The Nike logo, known as “the Swoosh,” is one of the most recognized graphics in the world. This simple, powerful design has graced the company’s shoes and advertisements for more than 30 years.
First Names and Logos
When Phil Knight and Bill Bowerman founded their sneaker company in 1964, they named it Blue Ribbon Sports. The name was fine, but it didn’t really fit a company that was quickly establishing itself as a trendsetter for athletic shoes.
The hunt for the right name proved elusive, however. Initially, Knight suggested they call it Dimension 6, based on the multiple dimensions they used to create their high-performing shoes.
In 1971, a new employee suggested the name Nike. Knight and Bowerman agreed it was the perfect fit.
In Greek mythology, Nike was the goddess of power, speed and victory. Greek soldiers invoked her name when they went into battle. The image of strength and victory was appropriate for a shoe that promised to propel its wearers to victory in sports.
In classical paintings and sculpture, Nike appears as a strong, slender young woman who typically carries a palm frond or a blade. In some paintings, she carries the torch of Hermes in her role as the messenger of victory.
Her most outstanding feature, however, is her huge, curved wings. That’s where the designer of the Nike logo got her inspiration.
The Logo Designer
In 1971, Carolyn Davidson was a graduate student at Portland State University. Phil Knight was an assistant professor there who had a struggling shoe company. After overhearing Davidson say she couldn’t afford her art supplies, Knight offered her a part-time job as a graphic designer. He offered Davidson $2.00 an hour.
Knight asked Davidson to prepare charts and other business graphics. He also asked her to design a new logo for the shoes. Knight liked the simple stripe design his competitor Adidas used, and he wanted something similarly striking.
Besides her salary, he paid her a $35 freelance fee to design the logo. In today’s dollars, that would be around $200. As a struggling graduate student, Davidson was happy to get it.
Davidson took immediate inspiration from the long, sweeping wings that appeared on every depiction of the goddess Nike. She designed a sleek, streamlined version of a curved wing.
She drew the sweep at a slant to signify fast forward movement. She then placed the swoosh directly above the name Nike in a script font. It was a simple, bold design that set Nike apart from its competitors.
Early Use of the Swoosh
Initially, Knight didn’t like the design. Fortunately, his partners and employees urged him to use it. The company placed the swoosh on the shoes and later added it to their advertising.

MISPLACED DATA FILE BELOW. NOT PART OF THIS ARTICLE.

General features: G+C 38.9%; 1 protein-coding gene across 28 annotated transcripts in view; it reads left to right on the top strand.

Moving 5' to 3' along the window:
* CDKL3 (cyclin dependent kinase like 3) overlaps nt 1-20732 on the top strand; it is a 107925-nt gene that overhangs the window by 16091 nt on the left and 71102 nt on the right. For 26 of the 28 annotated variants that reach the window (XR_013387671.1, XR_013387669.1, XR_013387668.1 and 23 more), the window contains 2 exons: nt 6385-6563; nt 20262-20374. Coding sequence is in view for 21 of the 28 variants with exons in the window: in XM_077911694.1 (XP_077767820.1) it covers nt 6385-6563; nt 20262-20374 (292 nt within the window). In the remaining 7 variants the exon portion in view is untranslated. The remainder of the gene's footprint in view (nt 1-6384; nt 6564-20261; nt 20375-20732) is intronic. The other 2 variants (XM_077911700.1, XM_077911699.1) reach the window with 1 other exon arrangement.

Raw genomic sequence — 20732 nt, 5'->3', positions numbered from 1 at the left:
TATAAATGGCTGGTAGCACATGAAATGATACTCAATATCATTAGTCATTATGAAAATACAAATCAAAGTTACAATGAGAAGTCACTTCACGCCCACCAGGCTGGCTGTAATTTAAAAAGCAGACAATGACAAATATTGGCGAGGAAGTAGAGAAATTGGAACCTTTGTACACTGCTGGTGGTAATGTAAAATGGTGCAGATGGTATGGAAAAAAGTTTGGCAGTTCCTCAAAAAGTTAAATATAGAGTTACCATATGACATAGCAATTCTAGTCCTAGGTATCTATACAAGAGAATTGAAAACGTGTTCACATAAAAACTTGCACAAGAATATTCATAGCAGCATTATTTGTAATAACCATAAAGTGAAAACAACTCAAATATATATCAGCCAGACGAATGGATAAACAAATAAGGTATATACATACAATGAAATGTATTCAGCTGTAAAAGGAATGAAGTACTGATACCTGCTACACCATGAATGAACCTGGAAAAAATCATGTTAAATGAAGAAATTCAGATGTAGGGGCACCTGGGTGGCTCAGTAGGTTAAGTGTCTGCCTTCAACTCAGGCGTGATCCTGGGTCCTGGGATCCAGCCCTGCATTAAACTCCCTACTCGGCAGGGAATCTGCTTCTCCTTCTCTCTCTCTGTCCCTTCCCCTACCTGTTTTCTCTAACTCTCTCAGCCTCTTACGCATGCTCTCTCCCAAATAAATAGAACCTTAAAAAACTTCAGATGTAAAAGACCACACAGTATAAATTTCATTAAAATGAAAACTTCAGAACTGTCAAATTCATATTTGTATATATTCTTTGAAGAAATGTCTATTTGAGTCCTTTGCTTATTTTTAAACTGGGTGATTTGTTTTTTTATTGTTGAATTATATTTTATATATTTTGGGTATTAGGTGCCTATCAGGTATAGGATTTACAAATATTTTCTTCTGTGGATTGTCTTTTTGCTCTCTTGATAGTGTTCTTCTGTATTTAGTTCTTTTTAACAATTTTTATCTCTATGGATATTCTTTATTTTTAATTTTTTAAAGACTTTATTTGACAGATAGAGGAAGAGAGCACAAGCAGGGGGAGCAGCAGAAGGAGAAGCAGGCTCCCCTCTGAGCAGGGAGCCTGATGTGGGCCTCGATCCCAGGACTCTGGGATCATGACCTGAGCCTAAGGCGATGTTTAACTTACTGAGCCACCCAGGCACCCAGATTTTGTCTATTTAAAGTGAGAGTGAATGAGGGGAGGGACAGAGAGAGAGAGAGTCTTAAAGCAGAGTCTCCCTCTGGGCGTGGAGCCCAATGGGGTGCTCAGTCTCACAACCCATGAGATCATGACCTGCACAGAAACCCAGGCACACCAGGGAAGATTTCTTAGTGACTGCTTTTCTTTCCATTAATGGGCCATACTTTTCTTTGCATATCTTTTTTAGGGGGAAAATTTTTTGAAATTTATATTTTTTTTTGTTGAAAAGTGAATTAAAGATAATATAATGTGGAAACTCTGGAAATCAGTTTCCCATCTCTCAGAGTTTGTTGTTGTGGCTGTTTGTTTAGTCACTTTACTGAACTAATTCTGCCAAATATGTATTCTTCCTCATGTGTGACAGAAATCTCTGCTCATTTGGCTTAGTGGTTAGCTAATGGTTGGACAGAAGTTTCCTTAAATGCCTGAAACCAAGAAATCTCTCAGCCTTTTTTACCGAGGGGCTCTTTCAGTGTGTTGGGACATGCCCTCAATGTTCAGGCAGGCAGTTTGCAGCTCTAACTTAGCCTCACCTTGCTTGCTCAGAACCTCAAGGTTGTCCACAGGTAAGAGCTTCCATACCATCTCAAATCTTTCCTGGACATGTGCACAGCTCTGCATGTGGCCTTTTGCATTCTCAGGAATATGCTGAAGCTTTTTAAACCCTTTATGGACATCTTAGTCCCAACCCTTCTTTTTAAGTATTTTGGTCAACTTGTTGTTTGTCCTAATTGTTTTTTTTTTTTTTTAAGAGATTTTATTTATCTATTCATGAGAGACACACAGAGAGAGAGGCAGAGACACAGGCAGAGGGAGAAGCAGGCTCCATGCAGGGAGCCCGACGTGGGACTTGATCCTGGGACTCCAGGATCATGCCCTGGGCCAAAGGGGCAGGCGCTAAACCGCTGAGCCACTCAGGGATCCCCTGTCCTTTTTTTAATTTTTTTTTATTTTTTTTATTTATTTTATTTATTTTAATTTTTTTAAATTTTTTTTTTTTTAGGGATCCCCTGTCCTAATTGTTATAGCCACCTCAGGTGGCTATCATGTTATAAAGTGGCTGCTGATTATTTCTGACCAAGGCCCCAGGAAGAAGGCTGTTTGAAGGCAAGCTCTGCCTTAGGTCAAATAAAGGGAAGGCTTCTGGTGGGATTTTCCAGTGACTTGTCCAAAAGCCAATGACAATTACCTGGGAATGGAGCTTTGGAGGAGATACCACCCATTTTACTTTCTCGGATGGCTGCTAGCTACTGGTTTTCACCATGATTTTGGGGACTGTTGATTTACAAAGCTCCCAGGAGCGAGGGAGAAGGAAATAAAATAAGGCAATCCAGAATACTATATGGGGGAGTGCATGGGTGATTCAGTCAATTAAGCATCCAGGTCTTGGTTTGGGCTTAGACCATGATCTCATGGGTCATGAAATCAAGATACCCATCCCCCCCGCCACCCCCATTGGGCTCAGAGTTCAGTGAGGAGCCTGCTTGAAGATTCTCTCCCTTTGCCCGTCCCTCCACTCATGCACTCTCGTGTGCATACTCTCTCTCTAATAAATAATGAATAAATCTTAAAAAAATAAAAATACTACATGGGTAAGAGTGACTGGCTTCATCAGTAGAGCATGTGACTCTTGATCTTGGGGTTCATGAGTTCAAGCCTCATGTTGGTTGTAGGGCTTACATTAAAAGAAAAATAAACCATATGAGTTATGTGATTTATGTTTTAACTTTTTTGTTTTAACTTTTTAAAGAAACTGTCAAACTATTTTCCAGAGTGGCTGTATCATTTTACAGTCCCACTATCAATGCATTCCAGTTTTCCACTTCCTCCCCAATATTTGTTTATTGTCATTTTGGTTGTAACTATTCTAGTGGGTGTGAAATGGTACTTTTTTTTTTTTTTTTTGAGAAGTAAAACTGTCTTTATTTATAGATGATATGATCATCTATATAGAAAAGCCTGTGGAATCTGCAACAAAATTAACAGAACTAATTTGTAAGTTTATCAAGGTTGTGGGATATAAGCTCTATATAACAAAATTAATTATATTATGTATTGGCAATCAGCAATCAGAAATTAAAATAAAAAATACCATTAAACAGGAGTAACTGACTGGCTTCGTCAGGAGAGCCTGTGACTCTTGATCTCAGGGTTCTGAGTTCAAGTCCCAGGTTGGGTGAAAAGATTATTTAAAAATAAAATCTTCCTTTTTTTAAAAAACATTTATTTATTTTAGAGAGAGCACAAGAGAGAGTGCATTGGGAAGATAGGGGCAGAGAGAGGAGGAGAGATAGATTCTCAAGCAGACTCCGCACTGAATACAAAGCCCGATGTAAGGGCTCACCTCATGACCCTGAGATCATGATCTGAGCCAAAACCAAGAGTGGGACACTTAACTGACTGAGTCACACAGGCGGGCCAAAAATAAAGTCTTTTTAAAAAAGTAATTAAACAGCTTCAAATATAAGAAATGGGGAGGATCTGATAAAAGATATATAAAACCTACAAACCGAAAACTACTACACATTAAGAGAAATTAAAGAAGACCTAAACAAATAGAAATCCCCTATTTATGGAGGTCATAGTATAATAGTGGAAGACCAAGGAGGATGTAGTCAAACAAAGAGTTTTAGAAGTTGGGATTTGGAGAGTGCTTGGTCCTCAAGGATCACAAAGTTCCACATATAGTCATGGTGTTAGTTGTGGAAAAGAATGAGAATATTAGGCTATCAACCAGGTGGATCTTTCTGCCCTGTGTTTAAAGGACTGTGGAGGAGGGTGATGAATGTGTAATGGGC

Davidson continued working as a graphic designer for Nike for four years before beginning a freelance design career. As the creator of one of the world’s best-known logos, she could probably charge a lot more than $35 for her work.
Read more: Our guide on trademarking a logo.
The logo and an aggressive marketing campaign were key to Nike’s success. Nike soon began beating out its chief competitors. As the 1970s ended, the company could hardly keep up with the demand for its shoes.
Retailers, however, reported one problem with the shoes in their stores. Customers couldn’t read the name of the company because it was in script. Many people thought the name was “Mike.”
In 1978, a new advertising agency revamped the name entirely. The swoosh remained, but the name Nike now appeared in bold capital letters and a modern font. The name was still slanted to reflect the forward movement of the swoosh.
Floating on Air
In 1984, Nike entered into an endorsement contract with basketball great Michael Jordan. This is one of the best-known and most successful celebrity partnerships in the history of marketing. It solidified Nike’s image as an elite shoe, and it made Jordan a household name among people who didn’t follow sports.
Nike created an entire new line of shoes named the “Air Jordans.” To go with the campaign and the shoes, Nike introduced a new logo. It featured the silhouette of Jordan holding a basketball as he leaps into the air.
In the Red
In 1985, the Nike logo went through a major color change. Instead of the simple black and white design, it was now a bright red rectangle with the word Nike in the middle. That design only lasted about two years, however, and the company returned to the basic black and white color scheme.
Just Do It
In 1988, Nike coined the slogan, “Just Do It.” It is one of the most famous advertising slogans ever created.
Advertising for Nike would sometimes use the slogan over a picture of the swoosh. People didn’t need to see the name Nike to know what the slogan meant. It was a powerful indicator of how much recognition Nike and its symbols had attained.
The Swoosh Stands Alone
In 1995, Nike stopped using its name on its logo. The company’s swoosh symbol is so well known that the name is no longer necessary.
Later Recognition for the Designer
When the company went public in 1983, Knight and the other Nike executives held a party to celebrate. During the festivities, Knight recognized Davidson for creating the logo that helped put Nike on the map. He gave Davidson a diamond ring shaped like the swoosh and 500 shares of the company stock.
Flying To Victory
The Nike logo was created by a starving artist for a struggling shoe company. Decades later, it is an enduring symbol of victory.